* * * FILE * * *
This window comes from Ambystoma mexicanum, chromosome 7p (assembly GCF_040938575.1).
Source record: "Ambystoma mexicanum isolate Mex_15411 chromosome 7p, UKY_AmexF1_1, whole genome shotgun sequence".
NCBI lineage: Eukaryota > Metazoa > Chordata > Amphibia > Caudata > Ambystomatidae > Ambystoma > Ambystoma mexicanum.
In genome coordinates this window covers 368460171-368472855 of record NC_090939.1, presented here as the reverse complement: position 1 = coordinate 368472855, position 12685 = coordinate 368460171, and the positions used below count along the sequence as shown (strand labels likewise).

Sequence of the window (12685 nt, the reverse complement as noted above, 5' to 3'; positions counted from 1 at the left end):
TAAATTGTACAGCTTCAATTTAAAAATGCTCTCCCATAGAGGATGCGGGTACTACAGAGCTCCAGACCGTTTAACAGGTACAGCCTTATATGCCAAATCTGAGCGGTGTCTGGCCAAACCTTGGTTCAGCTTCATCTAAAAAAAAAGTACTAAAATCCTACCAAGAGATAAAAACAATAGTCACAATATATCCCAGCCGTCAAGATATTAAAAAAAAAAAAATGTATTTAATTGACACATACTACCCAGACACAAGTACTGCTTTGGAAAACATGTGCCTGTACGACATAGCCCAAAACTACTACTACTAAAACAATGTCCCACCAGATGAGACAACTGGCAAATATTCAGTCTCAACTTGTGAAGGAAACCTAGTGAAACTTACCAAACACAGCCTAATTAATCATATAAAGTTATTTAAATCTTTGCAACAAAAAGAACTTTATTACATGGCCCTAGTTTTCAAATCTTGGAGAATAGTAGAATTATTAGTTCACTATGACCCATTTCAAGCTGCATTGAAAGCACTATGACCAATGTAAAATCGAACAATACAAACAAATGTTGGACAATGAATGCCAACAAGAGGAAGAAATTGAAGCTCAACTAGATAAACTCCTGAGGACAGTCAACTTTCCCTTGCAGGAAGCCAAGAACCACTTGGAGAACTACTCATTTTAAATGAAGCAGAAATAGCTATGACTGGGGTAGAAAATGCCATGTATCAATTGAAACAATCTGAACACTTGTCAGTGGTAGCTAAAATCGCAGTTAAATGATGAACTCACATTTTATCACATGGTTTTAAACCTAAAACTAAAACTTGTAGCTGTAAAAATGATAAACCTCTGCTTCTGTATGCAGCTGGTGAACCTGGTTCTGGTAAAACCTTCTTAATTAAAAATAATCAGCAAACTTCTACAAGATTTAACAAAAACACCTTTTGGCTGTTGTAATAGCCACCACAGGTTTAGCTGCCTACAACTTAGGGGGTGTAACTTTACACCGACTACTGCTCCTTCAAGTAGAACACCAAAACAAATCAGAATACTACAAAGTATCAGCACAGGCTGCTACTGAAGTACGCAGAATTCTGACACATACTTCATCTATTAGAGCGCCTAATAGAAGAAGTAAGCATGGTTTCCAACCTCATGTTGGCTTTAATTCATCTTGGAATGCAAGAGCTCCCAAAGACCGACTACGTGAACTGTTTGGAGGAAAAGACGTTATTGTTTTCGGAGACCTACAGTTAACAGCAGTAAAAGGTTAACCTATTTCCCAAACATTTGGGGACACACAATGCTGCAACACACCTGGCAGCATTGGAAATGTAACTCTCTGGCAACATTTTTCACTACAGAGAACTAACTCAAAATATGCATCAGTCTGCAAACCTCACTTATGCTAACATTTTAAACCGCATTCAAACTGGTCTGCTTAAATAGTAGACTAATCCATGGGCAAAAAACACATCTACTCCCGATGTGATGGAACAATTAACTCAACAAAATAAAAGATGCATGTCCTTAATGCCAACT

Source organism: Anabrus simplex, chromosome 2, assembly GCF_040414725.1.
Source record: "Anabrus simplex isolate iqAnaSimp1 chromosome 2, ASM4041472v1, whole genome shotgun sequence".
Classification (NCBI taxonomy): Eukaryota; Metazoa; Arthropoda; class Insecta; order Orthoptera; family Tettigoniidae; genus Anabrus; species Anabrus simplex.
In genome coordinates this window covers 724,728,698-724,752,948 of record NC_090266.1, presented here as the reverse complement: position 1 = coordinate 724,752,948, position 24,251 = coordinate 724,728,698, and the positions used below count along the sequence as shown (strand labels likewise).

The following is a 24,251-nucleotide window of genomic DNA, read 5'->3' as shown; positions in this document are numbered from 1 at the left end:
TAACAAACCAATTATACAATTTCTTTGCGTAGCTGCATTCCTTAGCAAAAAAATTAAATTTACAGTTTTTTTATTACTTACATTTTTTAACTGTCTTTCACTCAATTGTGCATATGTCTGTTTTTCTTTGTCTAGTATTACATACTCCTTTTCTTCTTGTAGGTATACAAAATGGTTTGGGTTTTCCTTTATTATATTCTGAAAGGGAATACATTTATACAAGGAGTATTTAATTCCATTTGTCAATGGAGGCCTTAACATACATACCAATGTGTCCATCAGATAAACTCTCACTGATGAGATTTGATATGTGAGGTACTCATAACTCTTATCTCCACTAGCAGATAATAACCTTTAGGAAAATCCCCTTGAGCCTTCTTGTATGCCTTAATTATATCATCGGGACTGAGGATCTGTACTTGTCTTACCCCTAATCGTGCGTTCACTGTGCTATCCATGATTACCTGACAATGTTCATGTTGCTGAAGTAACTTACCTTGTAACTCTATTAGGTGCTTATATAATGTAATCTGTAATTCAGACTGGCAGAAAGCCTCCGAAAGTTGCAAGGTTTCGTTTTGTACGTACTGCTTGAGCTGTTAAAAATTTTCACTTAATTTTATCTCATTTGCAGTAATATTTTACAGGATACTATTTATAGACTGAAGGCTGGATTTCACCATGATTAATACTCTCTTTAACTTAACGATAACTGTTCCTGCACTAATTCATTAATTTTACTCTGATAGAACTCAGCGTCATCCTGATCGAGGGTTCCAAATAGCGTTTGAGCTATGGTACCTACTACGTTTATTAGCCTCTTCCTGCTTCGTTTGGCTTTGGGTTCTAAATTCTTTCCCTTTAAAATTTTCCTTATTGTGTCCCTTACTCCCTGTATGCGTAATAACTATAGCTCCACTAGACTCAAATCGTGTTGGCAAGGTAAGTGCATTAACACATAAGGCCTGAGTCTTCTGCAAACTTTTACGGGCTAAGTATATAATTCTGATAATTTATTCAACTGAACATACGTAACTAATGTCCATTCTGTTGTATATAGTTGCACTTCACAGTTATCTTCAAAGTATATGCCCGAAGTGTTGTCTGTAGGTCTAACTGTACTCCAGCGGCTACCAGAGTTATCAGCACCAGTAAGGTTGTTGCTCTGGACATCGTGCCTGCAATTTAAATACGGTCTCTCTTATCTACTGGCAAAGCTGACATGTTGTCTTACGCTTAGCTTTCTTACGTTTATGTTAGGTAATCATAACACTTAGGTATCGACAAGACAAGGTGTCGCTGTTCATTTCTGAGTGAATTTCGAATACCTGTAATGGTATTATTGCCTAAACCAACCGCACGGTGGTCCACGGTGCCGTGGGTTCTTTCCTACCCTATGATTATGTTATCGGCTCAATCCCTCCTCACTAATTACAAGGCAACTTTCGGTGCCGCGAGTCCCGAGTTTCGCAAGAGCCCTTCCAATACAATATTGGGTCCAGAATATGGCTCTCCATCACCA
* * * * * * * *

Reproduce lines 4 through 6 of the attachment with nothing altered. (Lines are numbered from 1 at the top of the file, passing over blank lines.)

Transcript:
In genome coordinates this window covers 368460171-368472855 of record NC_090939.1, presented here as the reverse complement: position 1 = coordinate 368472855, position 12685 = coordinate 368460171, and the positions used below count along the sequence as shown (strand labels likewise).

Sequence of the window (12685 nt, the reverse complement as noted above, 5' to 3'; positions counted from 1 at the left end):
TAAATTGTACAGCTTCAATTTAAAAATGCTCTCCCATAGAGGATGCGGGTACTACAGAGCTCCAGACCGTTTAACAGGTACAGCCTTATATGCCAAATCTGAGCGGTGTCTGGCCAAACCTTGGTTCAGCTTCATCTAAAAAAAAAGTACTAAAATCCTACCAAGAGATAAAAACAATAGTCACAATATATCCCAGCCGTCAAGATATTAAAAAAAAAAAAATGTATTTAATTGACACATACTACCCAGACACAAGTACTGCTTTGGAAAACATGTGCCTGTACGACATAGCCCAAAACTACTACTACTAAAACAATGTCCCACCAGATGAGACAACTGGCAAATATTCAGTCTCAACTTGTGAAGGAAACCTAGTGAAACTTACCAAACACAGCCTAATTAATCATATAAAGTTATTTAAATCTTTGCAACAAAAAGAACTTTATTACATGGCCCTAGTTTTCAAATCTTGGAGAATAGTAGAATTATTAGTTCACTATGACCCATTTCAAGCTGCATTGAAAGCACTATGACCAATGTAAAATCGAACAATACAAACAAATGTTGGACAATGAATGCCAACAAGAGGAAGAAATTGAAGCTCAACTAGATAAACTCCTGAGGACAGTCAACTTTCCCTTGCAGGAAGCCAAGAACCACTTGGAGAACTACTCATTTTAAATGAAGCAGAAATAGCTATGACTGGGGTAGAAAATGCCATGTATCAATTGAAACAATCTGAACACTTGTCAGTGGTAGCTAAAATCGCAGTTAAATGATGAACTCACATTTTATCACATGGTTTTAAACCTAAAACTAAAACTTGTAGCTGTAAAAATGATAAACCTCTGCTTCTGTATGCAGCTGGTGAACCTGGTTCTGGTAAAACCTTCTTAATTAAAAATAATCAGCAAACTTCTACAAGATTTAACAAAAACACCTTTTGGCTGTTGTAATAGCCACCACAGGTTTAGCTGCCTACAACTTAGGGGGTGTAACTTTACACCGACTACTGCTCCTTCAAGTAGAACACCAAAACAAATCAGAATACTACAAAGTATCAGCACAGGCTGCTACTGAAGTACGCAGAATTCTGACACATACTTCATCTATTAGAGCGCCTAATAGAAGAAGTAAGCATGGTTTCCAACCTCATGTTGGCTTTAATTCATCTTGGAATGCAAGAGCTCCCAAAGACCGACTACGTGAACTGTTTGGAGGAAAAGACGTTATTGTTTTCGGAGACCTACAGTTAACAGCAGTAAAAGGTTAACCTATTTCCCAAACATTTGGGGACACACAATGCTGCAACACACCTGGCAGCATTGGAAATGTAACTCTCTGGCAACATTTTTCACTACAGAGAACTAACTCAAAATATGCATCAGTCTGCAAACCTCACTTATGCTAACATTTTAAACCGCATTCAAACTGGTCTGCTTAAATAGTAGACTAATCCATGGGCAAAAAACACATCTACTCCCGATGTGATGGAACAATTAACTCAACAAAATAAAAGATGCATGTCCTTAATGCCAACT